Beneficiaries’ needs present an opportunity for life insurance

Published on Jan 31, 2023

Every day, at every life insurance company, hundreds of people call in to claim their insurance. The claims representatives they speak to are there to provide a service, gathering information to assist the families with their claims. 

The problem is that this isn’t as simple a transaction or as straightforward a conversation as that description might suggest. Because this call almost always happens at a very difficult time for the family, a time when they are dealing with grief on top of hundreds of challenging bureaucratic tasks like this one. If insurance carriers want to provide great customer service and offer support to beneficiary families, insurance executives and claims representatives alike must strive to know what these families are going through.

As Sean Burgess—Chief Claims Officer at Lemonade and formerly Chief Claims Officer at USAA—put it, “In my time as head of claims at USAA, we oversaw millions of life insurance claims, each of which represented a family dealing with loss. A death in the family is a huge life event, but it is also a major financial event, when families are asked to make many choices that have huge repercussions in a short and challenging amount of time. It’s massively burdensome to deal with these financial affairs while you are mourning a loss. There is no way to make the grief go away, but we can make it easier to make smart decisions and take away some of that burden. This isn’t just a good idea, it’s a necessity for going beyond the payout to create a truly supportive beneficiary experience.”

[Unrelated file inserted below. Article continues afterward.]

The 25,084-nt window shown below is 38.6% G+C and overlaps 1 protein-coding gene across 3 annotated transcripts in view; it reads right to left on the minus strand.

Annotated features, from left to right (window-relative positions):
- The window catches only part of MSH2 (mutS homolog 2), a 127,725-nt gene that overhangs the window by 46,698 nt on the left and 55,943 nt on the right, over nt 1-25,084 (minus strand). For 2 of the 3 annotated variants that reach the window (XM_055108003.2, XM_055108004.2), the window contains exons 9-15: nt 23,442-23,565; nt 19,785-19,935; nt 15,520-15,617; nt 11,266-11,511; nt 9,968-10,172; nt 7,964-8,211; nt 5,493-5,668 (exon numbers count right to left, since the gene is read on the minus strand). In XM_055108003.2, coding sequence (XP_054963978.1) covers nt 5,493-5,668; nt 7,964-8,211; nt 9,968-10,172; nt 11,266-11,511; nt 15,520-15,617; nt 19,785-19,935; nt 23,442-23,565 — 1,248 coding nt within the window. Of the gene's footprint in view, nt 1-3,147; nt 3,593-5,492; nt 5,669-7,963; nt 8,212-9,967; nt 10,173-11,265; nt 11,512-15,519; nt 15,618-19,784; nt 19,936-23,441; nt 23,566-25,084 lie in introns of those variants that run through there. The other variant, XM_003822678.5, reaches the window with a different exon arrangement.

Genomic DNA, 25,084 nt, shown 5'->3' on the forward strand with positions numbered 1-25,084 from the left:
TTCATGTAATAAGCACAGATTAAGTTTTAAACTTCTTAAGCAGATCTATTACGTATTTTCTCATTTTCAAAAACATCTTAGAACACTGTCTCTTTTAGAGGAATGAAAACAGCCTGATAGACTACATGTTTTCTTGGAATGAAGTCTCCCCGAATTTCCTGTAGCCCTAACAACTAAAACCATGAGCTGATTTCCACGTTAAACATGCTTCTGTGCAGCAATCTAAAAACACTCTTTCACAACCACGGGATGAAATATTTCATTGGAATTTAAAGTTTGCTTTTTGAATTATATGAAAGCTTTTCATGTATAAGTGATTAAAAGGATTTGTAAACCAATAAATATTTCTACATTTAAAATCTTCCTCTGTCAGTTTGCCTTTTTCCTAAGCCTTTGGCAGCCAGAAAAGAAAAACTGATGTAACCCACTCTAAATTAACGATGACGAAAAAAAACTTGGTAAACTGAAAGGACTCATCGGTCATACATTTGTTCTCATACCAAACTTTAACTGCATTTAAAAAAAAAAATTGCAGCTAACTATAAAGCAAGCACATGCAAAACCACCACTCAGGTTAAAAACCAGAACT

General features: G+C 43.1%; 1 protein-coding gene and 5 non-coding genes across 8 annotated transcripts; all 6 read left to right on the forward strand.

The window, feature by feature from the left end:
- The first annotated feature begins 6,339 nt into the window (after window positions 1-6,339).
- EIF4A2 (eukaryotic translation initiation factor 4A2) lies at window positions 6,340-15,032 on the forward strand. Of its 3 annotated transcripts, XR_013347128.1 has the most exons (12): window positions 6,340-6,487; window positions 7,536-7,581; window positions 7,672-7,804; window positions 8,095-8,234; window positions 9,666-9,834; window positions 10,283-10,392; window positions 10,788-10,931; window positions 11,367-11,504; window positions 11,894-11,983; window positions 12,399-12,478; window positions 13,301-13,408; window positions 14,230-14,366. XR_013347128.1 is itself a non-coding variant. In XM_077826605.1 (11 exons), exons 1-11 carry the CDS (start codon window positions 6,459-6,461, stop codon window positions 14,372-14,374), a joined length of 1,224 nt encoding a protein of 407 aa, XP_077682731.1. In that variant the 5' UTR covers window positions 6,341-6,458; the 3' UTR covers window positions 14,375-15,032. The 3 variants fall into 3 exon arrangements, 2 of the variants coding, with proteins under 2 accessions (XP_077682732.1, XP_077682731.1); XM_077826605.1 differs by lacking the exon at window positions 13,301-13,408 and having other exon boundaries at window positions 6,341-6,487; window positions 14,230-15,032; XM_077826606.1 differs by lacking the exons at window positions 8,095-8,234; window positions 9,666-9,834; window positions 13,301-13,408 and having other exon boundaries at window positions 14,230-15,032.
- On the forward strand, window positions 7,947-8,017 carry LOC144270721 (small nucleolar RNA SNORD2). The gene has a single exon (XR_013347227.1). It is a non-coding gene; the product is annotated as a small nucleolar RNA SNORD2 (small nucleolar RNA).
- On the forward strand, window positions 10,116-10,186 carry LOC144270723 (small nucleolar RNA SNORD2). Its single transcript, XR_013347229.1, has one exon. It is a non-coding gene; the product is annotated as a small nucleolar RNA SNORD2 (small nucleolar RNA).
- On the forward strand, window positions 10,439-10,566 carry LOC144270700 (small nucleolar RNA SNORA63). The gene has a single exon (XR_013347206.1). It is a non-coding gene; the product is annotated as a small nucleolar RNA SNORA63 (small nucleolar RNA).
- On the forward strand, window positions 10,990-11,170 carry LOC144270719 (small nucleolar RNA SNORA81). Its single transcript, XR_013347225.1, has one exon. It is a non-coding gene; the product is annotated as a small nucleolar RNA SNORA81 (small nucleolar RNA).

If you want to build a relationship of trust and mutuality with these claimants, it is crucial that you step up for them and their families in this difficult moment in their lives. And the first step to helping them with the burden they are under is to understand the nature and significance of that burden.

That is the purpose of Empathy’s annual Cost of Dying Report: to document the demands that loss makes of the family of the deceased, in money, time, mental and physical health, and more—and to begin to understand what can be done to help relieve their hardship, stress, and pain. 

In the data we uncovered this year, we saw clearly that the burden of loss is both broad and deep. Almost everyone we spoke to was affected across every aspect of their lives, and many families are absolutely stretched to their limit.

For example, it took families an average of 12.5 months to resolve all of the matters related to their loved one’s passing, and they worked 20 hours per week on it, on average. Meanwhile, 93% of people experienced at least one mental or physical health symptom due to their loss, such as sleep disruption, memory issues, or even panic attacks. The average person suffered from 5 of these symptoms, and a majority experienced at least two over a period longer than a few months.